I enjoy making time-lapse videos. It’s nice to see the things in life that seem to take a long time magically happen before your eyes. I have experimented with a few of these things, but the world is full of time-lapse worth things: Flowers blooming, Buildings being built, seasons changing, traffic going by, the list can go on forever. There are many ways you can do time-lapse photography. The one I have chosen to write about includes a remote timer. My method for capturing the images for a video that defies time is a bit time-consuming, but in my opinion well worth it.
Because this is a multi-step lengthy process, I have decided to break it down into a few blog posts. This post will focus mainly on the equipment used.
I shoot using a Canon 40d, with the Canon BGe2 dual battery Grip (for double battery life) or sometimes the Canon ACK-E2 Ac Power Adapter if an outlet is available. I have left the camera shooting 1 shot every 30 seconds for about 12 hours while camping (see Timelapse – Camping Blog Post) with the dual battery set up with no problem. That may vary in colder weather. The remote of choice for me is the Canon TC80N3 Timer Remote. This timer allows you to do interval shooting, long exposures, customer self-timer and exposure count. Couple that with whichever lens suits your needs and you’re ready to start shooting.
When shooting where light will be changing, I trust the camera and put it on Auto White balance. If the shot is shot all in controlled lighting, i will set the white balance manually so there is no change to the video. I leave the camera on aperture priority for the most consistent results over long-term shooting. You may be tempted to shoot RAW, but remember about the volume of images you will be dealing with. Both card size, hard drive size and time will all be pushed to the limit if set on raw. I have had excellent results shooting on medium or large quality JPEG.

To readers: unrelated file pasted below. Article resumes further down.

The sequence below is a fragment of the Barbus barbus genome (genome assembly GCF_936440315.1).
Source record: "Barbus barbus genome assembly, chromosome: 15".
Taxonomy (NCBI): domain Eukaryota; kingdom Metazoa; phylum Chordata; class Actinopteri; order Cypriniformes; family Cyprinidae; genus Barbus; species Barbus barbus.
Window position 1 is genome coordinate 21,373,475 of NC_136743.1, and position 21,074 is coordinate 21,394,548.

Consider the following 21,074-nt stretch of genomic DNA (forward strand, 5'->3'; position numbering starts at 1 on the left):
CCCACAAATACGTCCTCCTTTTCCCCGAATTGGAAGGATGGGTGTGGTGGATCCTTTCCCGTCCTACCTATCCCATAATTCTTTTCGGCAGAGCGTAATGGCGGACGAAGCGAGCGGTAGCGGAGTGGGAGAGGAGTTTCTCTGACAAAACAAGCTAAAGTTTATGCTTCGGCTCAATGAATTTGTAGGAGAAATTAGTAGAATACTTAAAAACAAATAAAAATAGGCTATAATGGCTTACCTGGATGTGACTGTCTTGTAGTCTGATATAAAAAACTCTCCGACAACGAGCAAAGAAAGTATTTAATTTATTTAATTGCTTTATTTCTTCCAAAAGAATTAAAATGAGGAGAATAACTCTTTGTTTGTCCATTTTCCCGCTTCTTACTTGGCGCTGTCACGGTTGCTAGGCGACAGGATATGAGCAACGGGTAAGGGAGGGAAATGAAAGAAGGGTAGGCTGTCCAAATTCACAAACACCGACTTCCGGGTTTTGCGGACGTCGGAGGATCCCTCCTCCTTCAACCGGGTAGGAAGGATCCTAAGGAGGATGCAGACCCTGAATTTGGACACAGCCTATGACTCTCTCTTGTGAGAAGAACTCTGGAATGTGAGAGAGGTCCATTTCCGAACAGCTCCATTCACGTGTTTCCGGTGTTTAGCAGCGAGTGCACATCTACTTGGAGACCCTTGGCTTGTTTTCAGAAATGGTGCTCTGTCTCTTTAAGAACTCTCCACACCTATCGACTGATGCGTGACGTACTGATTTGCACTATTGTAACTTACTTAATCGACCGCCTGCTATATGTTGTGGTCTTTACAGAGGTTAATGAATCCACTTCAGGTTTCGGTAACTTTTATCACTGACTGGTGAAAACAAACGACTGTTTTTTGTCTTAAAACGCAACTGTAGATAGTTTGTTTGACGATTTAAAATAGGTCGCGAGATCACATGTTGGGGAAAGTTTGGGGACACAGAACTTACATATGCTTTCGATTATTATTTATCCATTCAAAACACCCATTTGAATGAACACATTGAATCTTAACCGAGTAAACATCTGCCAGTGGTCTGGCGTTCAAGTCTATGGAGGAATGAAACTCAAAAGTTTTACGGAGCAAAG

Experimentation is the only way to find how often you want your camera to snap an image. My standard time is 30 seconds, but experiment and see what works best for you. Longer applications may need less shots: buildings being built, seasons changing, etc. Faster things, such as flowers blooming may need more frequent shooting. I have not found a magical number that suits my needs. Usually i do a bit of math by figuring what frame rate I should use (I guess around 25-30fps, though I have no video training), how long I want to the video , and how long I’m going shooting for. In there somewhere I would find out how many shots i need and what the duration would be. Trust me I’m not a mathmagician.
So if what I’m going to shoot is 1 hour-long (3600 seconds), and i want to have the video be 30 seconds with a frame rate of 30 fps?
Multiply 30 (seconds) x 30 (frames per second)
30 x 30 = 900
I would need to take 900 pictures in that hour. Divide the total time (3600 seconds) by the number of frames (900) and you find out how many seconds apart the shots should be.
3600 / 900 = 4
So every 4 seconds my camera should snap a shot. Again I’m not a math wiz, so this may be off, but it gives me a general idea. your exposure times will throw this off of course, usually fast shutter speeds wont matter, but longer ones will.
(subject real-time in seconds) / (video length in seconds x frames per second) = interval between shots
I hope this helps set up your next time-lapse. it will at least give you a frame of reference as to the metrics of the project. In the next blog post i will show what I do with these photos.